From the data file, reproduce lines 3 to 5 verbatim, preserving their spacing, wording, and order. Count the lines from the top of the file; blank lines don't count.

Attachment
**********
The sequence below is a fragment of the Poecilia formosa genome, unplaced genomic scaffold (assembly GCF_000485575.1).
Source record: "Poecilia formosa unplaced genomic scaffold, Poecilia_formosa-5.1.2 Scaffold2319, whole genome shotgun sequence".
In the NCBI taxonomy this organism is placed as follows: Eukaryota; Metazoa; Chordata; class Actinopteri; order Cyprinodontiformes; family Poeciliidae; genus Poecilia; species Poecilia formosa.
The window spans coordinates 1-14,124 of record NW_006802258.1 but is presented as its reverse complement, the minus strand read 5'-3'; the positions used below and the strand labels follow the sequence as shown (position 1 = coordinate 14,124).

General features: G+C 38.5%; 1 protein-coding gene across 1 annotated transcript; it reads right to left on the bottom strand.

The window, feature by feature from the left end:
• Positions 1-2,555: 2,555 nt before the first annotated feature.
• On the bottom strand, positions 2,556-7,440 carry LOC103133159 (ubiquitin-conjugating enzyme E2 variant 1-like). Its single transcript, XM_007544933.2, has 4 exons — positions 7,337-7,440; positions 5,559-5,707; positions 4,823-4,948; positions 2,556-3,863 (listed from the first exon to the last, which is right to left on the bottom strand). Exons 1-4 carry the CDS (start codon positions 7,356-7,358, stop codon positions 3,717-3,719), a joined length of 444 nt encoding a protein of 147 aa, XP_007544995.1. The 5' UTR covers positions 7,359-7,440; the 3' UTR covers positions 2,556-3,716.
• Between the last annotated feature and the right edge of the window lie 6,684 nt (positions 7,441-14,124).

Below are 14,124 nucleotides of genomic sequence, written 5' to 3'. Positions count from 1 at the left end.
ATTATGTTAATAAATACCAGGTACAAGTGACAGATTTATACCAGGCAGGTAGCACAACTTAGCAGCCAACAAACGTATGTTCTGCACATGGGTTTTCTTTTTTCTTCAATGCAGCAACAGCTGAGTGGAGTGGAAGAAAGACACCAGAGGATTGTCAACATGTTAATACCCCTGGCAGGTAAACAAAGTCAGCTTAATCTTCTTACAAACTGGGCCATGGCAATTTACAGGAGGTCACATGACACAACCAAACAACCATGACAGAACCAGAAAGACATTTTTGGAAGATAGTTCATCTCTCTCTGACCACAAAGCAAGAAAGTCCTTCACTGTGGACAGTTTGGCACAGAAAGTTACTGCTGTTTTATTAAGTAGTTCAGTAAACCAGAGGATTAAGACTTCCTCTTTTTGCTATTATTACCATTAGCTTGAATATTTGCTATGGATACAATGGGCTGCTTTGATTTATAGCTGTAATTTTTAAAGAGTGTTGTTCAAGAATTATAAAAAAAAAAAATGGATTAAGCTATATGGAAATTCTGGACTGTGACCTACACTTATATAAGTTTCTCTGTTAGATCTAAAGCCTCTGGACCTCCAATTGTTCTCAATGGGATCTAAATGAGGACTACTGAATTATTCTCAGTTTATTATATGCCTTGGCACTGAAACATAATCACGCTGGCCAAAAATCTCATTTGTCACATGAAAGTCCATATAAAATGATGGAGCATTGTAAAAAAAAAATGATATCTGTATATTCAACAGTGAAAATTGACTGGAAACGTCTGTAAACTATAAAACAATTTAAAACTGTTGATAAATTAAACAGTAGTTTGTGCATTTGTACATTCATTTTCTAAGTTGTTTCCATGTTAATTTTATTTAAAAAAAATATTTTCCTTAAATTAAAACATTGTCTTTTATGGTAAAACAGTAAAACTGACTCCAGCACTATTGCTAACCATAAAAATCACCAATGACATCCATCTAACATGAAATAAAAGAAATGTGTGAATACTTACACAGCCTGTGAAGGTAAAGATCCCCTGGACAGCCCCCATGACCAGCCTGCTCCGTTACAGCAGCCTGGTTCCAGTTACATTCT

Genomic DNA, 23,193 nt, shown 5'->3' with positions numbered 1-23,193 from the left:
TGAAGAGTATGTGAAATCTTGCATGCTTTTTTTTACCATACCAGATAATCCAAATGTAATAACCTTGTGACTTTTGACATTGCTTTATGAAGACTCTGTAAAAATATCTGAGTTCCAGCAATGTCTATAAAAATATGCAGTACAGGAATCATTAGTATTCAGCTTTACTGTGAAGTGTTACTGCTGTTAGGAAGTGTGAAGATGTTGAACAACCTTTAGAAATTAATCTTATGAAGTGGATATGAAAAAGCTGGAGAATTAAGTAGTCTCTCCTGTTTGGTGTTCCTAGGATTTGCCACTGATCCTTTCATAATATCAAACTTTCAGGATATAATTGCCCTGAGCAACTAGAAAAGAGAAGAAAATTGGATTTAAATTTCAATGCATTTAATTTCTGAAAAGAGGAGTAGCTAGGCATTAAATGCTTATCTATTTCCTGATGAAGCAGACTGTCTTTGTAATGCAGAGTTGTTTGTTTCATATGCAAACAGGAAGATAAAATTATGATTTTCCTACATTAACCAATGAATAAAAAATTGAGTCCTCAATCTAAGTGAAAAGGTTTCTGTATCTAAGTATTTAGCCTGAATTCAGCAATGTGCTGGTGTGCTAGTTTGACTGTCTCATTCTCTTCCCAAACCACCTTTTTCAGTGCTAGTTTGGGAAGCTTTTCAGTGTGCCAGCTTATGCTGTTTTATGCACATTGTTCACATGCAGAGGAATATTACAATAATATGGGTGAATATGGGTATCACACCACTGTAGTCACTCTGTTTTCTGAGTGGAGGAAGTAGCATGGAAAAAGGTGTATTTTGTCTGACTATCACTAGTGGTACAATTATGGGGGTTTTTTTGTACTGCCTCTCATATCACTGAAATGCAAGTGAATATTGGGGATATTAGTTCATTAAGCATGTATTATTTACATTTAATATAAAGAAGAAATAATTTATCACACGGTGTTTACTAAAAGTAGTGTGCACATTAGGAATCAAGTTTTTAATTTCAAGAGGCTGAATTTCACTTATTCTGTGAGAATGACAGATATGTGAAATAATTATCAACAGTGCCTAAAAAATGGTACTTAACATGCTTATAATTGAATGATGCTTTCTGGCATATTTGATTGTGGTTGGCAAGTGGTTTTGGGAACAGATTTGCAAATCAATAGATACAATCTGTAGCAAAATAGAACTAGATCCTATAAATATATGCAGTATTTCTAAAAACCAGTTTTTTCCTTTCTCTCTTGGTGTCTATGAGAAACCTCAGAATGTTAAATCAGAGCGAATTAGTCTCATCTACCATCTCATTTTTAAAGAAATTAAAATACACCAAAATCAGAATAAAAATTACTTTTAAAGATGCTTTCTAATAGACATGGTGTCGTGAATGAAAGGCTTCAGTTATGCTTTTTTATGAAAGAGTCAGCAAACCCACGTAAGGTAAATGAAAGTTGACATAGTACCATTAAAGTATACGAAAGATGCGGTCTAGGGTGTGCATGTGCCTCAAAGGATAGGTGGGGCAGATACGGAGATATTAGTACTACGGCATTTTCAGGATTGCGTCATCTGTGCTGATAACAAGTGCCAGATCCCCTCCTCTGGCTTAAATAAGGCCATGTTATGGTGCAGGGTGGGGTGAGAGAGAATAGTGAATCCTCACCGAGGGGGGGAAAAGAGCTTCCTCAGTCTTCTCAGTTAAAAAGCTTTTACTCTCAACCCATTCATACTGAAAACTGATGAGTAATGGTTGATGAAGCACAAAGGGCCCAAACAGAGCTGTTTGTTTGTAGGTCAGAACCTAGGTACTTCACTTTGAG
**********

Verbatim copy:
In the NCBI taxonomy this organism is placed as follows: Eukaryota; Metazoa; Chordata; class Actinopteri; order Cyprinodontiformes; family Poeciliidae; genus Poecilia; species Poecilia formosa.
The window spans coordinates 1-14,124 of record NW_006802258.1 but is presented as its reverse complement, the minus strand read 5'-3'; the positions used below and the strand labels follow the sequence as shown (position 1 = coordinate 14,124).

General features: G+C 38.5%; 1 protein-coding gene across 1 annotated transcript; it reads right to left on the bottom strand.